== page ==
Auto-immune disorders - Guided Imagery and Meditation Blog | Health Journeys Mon, 22 May 2017 17:29:49 -0400 Joomla! - Open Source Content Management en-gb Electrical Acupuncture Stimulators & Relaxation Help With Rheumatoid Arthritis

Researchers from the Department of Anesthesiology of the Pain Clinic, in Hannover, Germany, compared the efficacy of auricular electrio-acupuncture (EA) to autogenic training (AT) for the treatment of rheumatoid arthritis (RA). Forty-four patients with RA were randomized to either EA or AT groups which met once a week for 6 weeks. 

Primary outcome measures were the mean weekly pain intensity and the disease activity score (DAS 28). Secondary outcome measures were the use of pain medication, the pain disability index (PDI), the clinical global impression (CGI) and pro-inflammatory cytokine levels, which were assessed during the study period and 3 months after the end of treatment.

At the end of treatment and at 3-month follow-up, a clinically meaningful and statistically significant improvement (p < 0.05) was observed in all outcome parameters and in both groups. 

In contrast to the AT group, the onset of these effects in the EA group could already be observed after the 2nd treatment week. In the 4th treatment week the EA group reported significantly less pain than the AT group (p = 0.040). After the end of treatment (7th week) the EA group assessed their outcome as significantly more improved than the AT group (p = 0.035). The erythrocyte sedimentation rate in the EA group was significantly reduced (p = 0.010), and the serum concentration of tumor necrosis factor-alpha was significantly increased compared to the AT group (p = 0.020).

CONCLUSIONS: The adjuvant use of both EA and AT in the treatment of RA resulted in significant short- and long-term treatment effects but the effects of auricular EA were more pronounced.

Citation:  Bernateck M, Becker M, Schwake C, Hoy L, Passie T, Parlesak A, Fischer MJ, Fink M, Karst M. Adjuvant auricular electroacupuncture and autogenic training in rheumatoid arthritis: a randomized controlled trial. Auricular acupuncture and autogenic training in rheumatoid arthritis. Forsch Komplementmed. 2008 Aug;15(4):187-93. Epub 2008 Jul 29.

]]> (Belleruth Naparstek) Hot Research Sun, 05 Apr 2009 19:00:00 -0400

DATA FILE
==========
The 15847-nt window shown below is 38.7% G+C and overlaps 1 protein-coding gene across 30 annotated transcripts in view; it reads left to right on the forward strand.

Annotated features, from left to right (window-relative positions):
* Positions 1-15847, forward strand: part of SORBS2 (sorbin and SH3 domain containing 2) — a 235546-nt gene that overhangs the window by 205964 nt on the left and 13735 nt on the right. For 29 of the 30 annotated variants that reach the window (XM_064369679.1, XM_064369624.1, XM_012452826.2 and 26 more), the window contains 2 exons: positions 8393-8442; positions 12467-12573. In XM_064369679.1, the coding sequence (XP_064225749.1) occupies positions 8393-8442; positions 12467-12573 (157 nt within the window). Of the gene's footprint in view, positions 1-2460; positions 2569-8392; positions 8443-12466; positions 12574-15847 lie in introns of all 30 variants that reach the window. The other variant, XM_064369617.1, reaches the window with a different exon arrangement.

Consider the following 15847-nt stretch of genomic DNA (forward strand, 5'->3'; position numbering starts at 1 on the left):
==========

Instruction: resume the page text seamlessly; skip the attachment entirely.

Effectiveness of non-pharmacological interventions for fatigue in adults with multiple sclerosis.

Low Impact Exercise Reduces Fatigue in Adults with Autoimmune Conditions such as MS, Rheumatoid Arthritis, Lupus

A systematic review of the literature reveals that low impact aerobic exercise, gradually increasing in intensity, duration & frequency, reduces fatigue in people with auto-immune conditions.

Researchers from Flinders University in Adelaide, Australia did a systematic review of non-pharmacological interventions for fatigue in adults with three common autoimmune conditions: M.S., rheumatoid arthritis and lupus. The literature search included 19 electronic databases and libraries, three evidence-based journals and two internet search engines, from 1987-2006, and limited to English.

Thirty-three primary studies reported 14 randomized controlled trials and 19 quasi-experimental designs. Most interventions were tested with people with multiple sclerosis. Exercise, behavioral, nutritional and physiological interventions were associated with statistically significant reductions in fatigue.

Although the diversity of interventions, designs, and instruments limited comparisons, the study did find that low impact aerobic exercise, gradually increasing in intensity, duration and frequency, may be an effective strategy in reducing fatigue in some adults with chronic auto-immune conditions. Electromagnetic field devices showed promise.

The authors recommend well-designed studies testing these promising strategies and that there be consensus on outcome fatigue measures.

Citation: Neill J, Belan I, Ried K. Effectiveness of non-pharmacological interventions for fatigue in adults with multiple sclerosis, rheumatoid arthritis, or systemic lupus erythematosus: a systematic review. Journal of Advanced Nursing. 2006 Dec; 56 (6): pages 617-35.
]]> (Belleruth Naparstek) Multiple Sclerosis Research Fri, 23 May 2008 07:45:25 -0400